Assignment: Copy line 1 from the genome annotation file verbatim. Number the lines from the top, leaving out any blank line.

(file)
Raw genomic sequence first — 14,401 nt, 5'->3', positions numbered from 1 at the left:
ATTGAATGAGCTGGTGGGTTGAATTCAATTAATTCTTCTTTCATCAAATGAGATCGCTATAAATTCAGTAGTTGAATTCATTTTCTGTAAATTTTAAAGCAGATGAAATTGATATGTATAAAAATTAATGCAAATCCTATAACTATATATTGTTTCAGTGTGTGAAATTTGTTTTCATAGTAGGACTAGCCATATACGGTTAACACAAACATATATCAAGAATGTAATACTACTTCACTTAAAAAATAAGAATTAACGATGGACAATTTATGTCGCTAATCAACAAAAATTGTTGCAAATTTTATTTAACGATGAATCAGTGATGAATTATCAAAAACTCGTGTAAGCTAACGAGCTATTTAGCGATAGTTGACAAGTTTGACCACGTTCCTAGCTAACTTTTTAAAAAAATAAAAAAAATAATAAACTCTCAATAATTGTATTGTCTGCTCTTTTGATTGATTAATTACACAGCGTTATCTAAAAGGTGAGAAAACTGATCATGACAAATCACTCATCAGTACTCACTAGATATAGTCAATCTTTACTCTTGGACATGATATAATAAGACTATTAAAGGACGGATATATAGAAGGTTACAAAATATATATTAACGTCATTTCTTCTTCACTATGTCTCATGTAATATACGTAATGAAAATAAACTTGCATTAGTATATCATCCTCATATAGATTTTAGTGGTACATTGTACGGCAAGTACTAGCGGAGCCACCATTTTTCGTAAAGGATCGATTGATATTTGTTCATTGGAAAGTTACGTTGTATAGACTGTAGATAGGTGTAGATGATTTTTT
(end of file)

Raw genomic sequence first — 14,401 nt, 5'->3', positions numbered from 1 at the left: